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Since the 2016 season, the homeruns are flying out of the parks at a rate never seen before! Are the modern balls the cause of this flyball spike?

Of all the products being sold in our three Baseball Town locations, one is the talk of the baseball world early in the 2019 Major League season: the ROMLB.  That’s the official ball used in MLB games, made by Rawlings (


It’s undeniable.  Balls are flying out of MLB stadiums at a rate never seen…  And farther than we’ve ever seen, too! 


Empirical evidence abounds: homeruns are being hit at a record pace of 2.62 per game through April, up 12% from 2018; the average distance of home runs is over 400 feet for the first time in the Statcast era, and; two of only four players (that’s 50%) in MLB history to hit 14 dingers before May 1st have done it this year (Christian Yelich and Cody Bellinger).  And we’re still in the cold weather months, when the ball typically has less carry!


So, has the MLB intentionally juiced up their balls, as many pundits now suggest?  Commissioner Rob Manfred has stated over and over that their tests revealed negligible differences between balls from 2015 and earlier (the home run spike seems to have originated in the 2016 season) and those from 2016 to the present (which we will refer to as the modern balls).


An independent study conducted by sports science writers Rob Arthur and Tim Dix for contradicts Manfred’s claims (for the detailed report:  Although subtle, the research speaks of minute variances in the composition of the core of the old versus the modern balls.  Slight differences in the visible part (surface) of both were also found.


Analyst and former pitcher Rick Sutcliffe recently spoke about the different feel of today’s balls during a broadcast.  He was adamant that the modern ball has a much slicker feel than the one he played with, stating that the seams are much tighter, thus more difficult to feel.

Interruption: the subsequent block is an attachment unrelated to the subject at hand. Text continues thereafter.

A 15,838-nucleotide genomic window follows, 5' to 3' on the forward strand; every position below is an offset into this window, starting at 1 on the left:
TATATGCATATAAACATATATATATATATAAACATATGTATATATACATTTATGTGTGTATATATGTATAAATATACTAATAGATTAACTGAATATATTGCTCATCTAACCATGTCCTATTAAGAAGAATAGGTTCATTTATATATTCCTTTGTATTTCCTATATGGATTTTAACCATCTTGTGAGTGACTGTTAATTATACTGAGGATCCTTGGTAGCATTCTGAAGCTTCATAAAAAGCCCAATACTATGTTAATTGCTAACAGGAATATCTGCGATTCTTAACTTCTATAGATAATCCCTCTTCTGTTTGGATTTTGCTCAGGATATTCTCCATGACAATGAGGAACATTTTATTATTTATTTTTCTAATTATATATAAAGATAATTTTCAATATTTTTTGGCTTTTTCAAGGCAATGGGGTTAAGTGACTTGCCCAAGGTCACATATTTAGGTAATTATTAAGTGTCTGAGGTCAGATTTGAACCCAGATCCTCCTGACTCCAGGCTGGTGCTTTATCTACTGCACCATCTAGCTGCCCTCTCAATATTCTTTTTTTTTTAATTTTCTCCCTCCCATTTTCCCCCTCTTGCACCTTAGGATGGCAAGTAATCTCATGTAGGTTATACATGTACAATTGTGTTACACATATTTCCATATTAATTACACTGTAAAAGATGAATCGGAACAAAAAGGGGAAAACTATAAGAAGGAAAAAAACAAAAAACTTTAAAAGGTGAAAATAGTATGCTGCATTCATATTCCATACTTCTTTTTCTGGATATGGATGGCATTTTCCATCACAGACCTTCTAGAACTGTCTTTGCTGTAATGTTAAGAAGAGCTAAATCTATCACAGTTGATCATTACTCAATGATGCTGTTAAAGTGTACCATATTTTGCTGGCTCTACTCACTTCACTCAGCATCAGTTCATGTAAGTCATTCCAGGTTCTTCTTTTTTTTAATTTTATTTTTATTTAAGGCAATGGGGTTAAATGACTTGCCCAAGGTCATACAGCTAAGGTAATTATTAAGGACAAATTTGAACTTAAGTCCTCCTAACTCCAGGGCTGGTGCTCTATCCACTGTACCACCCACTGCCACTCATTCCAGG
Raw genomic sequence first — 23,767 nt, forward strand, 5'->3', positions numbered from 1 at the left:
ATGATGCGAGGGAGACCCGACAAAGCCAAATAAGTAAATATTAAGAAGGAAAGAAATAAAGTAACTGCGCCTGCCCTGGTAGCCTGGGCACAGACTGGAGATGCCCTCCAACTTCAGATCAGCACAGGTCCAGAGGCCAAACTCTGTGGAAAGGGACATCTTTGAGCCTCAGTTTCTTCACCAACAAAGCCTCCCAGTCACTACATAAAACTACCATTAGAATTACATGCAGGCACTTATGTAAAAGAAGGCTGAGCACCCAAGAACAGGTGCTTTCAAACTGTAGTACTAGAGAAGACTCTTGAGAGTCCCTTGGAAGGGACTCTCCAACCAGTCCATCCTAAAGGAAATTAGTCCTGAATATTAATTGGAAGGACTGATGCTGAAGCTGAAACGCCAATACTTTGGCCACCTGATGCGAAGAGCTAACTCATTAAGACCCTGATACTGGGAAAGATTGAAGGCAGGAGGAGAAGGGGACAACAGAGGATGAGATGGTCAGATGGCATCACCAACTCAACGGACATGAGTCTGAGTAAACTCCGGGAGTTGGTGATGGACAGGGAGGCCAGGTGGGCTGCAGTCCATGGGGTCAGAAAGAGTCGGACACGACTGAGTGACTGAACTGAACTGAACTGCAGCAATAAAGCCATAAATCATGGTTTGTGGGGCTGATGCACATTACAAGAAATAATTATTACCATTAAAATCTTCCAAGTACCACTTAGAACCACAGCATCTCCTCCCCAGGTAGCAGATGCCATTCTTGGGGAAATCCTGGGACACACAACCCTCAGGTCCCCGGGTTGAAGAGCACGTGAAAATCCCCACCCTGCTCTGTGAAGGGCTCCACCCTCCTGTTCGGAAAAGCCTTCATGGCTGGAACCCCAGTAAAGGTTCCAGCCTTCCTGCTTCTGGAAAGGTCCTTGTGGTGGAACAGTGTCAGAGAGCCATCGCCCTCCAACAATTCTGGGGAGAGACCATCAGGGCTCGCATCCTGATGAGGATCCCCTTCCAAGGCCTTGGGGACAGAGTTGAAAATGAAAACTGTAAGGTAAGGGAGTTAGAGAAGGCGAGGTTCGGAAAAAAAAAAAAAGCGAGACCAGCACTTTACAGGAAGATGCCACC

The FiveThirtyEight study contends that a combination of lighter (0.5 grams difference due to a less dense core), more compact, slicker and bouncier balls, resulting in less drag during flight, could potentially add up to an average of 8.6 feet to a typical max-launch-angle flyball.


But even the staunchest sceptics can’t ignore the most compelling statistic supporting the “juiced ball” theory.  Before this season, the MLB made the decision to have all AAA leagues switch from minor league balls (made in China) to Major League balls (the ROMLB, made in Costa Rica under different standards).  The results through April: a 41.7% increase in the number of long balls!


Whether MLB brass (and/or Rawlings) intended these modifications to the ball’s makeup remains difficult to prove.  But if we go back to the Sosa vs McGuire home run race that put fans back in the seats, jacked up TV ratings and made everyone forget the 1994-95 lockout, the motivation to manufacture power is obvious.  After all, as Greg Maddux put it in the iconic 90’s commercial: “Chicks dig the long ball!”


More taters aren’t necessarily bad for the game, but the modern ball seems to have also generated an increase in the number of strikeouts and walks.  If the ball flies faster off the bat, it stands to reason it also moves faster from the pitcher’s hand to the plate.  Artists of the mound, such as the aforementioned Maddux, are an endangered species.  It is now a max-effort world.


If the modern ball was planned, let me ask you this M. Manfred:


With all the efforts recently deployed to shorten the length of games, is this the direction you want to take the game going forward?


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